Germany and Norway delivered statements that reiterated NATO’s declaratory policy regarding the treaty. “As a member to NATO, and as long as nuclear weapons exist, NATO will remain a nuclear alliance, and confronted with an openly aggressive Russia, which has not only invaded Ukraine but is threatening the rules-based international order and peace in Europe, Germany cannot accede to the TPNW, which would collide with our membership in NATO including nuclear deterrence,” Rüdiger Bohn, the German deputy commissioner for arms control and disarmament and head of the German delegation, told the conference.

But he pledged that Germany would seek to engage “in constructive dialogue and exploring opportunities for practical cooperation” with TPNW states.

Jørn Osmundsen, Norwegian special envoy for disarmament affairs, also laid down caveats. “Norway is attending this conference as an observer,” he stressed. “This is not a step towards signing the TPNW, which would be incompatible with our NATO obligations. Norway stands fully behind NATO’s nuclear posture.”

The TPNW conference reaffirmed that the treaty is designed to complement and strengthen the existing nonproliferation and disarmament regime. “In the absence of an enabling legally binding framework and the slow pace of implementation of agreed disarmament commitments, the TPNW’s negotiation and adoption is an effort by nonnuclear-weapon states to make progress towards the full implementation of Article VI of the NPT…[which is] an obligation for all NPT states-parties,” according to a conference working paper developed by Ireland and Thailand in advance of the meeting of states-parties.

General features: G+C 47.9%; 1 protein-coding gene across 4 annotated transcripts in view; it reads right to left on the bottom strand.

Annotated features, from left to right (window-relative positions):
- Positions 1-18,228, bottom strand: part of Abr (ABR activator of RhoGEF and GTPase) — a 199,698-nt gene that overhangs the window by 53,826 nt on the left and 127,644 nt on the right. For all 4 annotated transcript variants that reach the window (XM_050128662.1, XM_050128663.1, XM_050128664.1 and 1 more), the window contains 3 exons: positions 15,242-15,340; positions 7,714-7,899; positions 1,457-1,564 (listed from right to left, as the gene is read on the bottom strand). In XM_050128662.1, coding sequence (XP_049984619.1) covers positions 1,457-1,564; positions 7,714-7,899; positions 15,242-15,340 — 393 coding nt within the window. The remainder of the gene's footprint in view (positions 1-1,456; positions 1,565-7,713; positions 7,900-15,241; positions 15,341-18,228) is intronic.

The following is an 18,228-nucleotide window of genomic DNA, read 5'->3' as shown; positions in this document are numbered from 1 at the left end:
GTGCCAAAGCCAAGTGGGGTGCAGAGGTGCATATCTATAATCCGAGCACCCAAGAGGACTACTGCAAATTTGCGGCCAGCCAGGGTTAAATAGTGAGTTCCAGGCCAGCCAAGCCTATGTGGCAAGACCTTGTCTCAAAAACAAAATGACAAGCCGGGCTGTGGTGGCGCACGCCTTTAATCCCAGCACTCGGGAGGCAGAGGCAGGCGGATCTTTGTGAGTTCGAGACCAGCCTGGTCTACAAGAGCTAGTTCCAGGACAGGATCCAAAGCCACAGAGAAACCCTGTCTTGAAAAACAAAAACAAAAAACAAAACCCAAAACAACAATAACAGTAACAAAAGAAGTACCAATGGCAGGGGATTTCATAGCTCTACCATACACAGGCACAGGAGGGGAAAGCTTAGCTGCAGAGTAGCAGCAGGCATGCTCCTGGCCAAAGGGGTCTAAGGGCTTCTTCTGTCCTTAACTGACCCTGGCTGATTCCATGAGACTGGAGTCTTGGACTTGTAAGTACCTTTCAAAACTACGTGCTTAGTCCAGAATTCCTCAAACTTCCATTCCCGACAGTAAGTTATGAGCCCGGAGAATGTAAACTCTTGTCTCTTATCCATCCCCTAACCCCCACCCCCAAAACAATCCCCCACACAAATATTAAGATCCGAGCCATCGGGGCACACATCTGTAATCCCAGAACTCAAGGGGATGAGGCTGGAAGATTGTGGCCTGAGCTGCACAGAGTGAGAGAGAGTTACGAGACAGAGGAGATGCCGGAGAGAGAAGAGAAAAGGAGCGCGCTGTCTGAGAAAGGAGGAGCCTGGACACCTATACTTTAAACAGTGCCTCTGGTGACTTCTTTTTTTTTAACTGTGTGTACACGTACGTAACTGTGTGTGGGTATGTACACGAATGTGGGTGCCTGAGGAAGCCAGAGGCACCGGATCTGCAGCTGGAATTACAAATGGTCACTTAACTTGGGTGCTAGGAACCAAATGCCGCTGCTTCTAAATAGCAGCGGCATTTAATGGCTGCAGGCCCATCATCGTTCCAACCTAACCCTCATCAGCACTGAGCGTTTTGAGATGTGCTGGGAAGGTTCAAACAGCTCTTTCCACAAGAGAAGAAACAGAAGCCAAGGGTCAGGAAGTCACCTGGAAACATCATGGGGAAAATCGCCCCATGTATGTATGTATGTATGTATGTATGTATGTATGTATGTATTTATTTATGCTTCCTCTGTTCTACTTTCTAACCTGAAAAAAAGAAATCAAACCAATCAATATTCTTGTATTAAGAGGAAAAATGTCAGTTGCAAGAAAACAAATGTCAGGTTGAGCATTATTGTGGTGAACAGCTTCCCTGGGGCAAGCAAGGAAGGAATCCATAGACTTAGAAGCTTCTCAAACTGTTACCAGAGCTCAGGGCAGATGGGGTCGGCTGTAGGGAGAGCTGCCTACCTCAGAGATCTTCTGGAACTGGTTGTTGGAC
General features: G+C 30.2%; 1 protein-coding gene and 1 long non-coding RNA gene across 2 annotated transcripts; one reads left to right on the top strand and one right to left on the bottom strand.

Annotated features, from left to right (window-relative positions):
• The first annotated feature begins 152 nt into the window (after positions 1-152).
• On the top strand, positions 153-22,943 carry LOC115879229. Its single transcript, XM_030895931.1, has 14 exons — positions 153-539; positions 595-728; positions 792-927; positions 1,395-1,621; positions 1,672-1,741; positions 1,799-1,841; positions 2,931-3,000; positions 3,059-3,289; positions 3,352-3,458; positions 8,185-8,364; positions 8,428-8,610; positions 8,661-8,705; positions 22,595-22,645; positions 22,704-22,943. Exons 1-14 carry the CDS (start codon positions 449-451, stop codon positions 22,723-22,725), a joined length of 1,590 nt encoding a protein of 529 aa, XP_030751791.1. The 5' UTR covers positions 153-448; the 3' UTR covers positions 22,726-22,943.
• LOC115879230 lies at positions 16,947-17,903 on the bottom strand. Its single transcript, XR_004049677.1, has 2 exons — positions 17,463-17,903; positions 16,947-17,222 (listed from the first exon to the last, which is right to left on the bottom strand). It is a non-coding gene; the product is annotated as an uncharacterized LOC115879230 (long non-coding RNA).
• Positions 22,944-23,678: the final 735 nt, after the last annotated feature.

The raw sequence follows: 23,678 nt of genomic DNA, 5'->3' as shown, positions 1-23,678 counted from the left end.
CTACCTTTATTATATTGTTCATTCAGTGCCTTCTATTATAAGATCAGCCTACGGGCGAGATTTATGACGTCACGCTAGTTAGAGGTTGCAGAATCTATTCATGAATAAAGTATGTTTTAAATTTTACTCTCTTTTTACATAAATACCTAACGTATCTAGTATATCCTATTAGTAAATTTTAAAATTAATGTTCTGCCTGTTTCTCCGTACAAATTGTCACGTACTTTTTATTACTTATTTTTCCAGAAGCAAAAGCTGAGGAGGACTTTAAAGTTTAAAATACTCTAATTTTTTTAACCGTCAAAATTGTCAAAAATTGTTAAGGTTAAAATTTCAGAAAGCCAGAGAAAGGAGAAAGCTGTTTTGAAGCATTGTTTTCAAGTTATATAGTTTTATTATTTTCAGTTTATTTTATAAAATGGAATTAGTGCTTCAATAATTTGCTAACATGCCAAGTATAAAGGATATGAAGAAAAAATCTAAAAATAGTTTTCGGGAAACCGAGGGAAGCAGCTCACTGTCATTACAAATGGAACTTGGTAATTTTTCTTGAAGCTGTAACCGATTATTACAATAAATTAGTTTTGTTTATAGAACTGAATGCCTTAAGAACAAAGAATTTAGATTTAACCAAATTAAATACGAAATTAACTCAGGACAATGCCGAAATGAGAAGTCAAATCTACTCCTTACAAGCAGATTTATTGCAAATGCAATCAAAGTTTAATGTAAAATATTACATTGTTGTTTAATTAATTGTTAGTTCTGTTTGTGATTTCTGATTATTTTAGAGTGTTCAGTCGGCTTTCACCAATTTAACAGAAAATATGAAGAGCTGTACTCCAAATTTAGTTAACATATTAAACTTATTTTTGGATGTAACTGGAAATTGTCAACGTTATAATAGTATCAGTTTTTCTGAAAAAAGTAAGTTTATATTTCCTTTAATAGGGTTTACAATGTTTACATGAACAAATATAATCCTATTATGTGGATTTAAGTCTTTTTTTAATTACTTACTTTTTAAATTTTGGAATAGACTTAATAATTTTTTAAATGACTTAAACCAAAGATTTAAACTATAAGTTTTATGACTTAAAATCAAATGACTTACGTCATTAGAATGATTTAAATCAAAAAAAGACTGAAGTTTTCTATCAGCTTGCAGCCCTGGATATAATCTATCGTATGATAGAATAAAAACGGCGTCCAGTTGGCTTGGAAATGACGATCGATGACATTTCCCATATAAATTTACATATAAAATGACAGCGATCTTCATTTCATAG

States-parties agreed to pursue further discussions about establishing or designating a competent international authority to monitor and verify the disarmament process. They acknowledged the need to elaborate on what procedure and timeline should follow in case a state wishes to disarm and remove nuclear weapons from its territory. (See ACT, May 2021.)

Prior to the TPNW meeting, Austria hosted a fourth conference on the humanitarian impact of nuclear weapons with the goal of bringing together different actors from civil society, academia, and survivors to discuss these issues. Similar conferences in Oslo (March 2013); Nayarit, Mexico (February 2014); and Vienna (December 2014) helped propel non-nuclear-weapon states to launch the negotiations that produced the TPNW in 2017.

The TPNW meeting named Juan Ramón de la Fuente, Mexico’s UN ambassador, to serve as president of the second TPNW meeting of states-parties, which will be held in New York on November 27–December 1, 2023.

The first meeting of states-parties to the Treaty on the Prohibition of Nuclear Weapons declared, “We will not rest until…the last warhead has been…destroyed.”

Deadline Set for Restoring the Iran Nuclear Deal?

Iran’s retaliation for a censure from the International Atomic Energy Agency (IAEA) Board of Governors put a ticking clock on efforts to restore the 2015 nuclear deal, known as the Joint Comprehensive Plan of Action (JCPOA). Iran’s decision to disconnect 27 IAEA cameras led the agency’s Director-General Rafael Mariano Grossi to declare that the gap in monitoring will be a “fatal blow” to efforts to restore the nuclear deal within 3-4 weeks. At that point, he said that the IAEA’s ability to maintain its continuity of knowledge about Iran’s nuclear activities will be compromised, which impacts...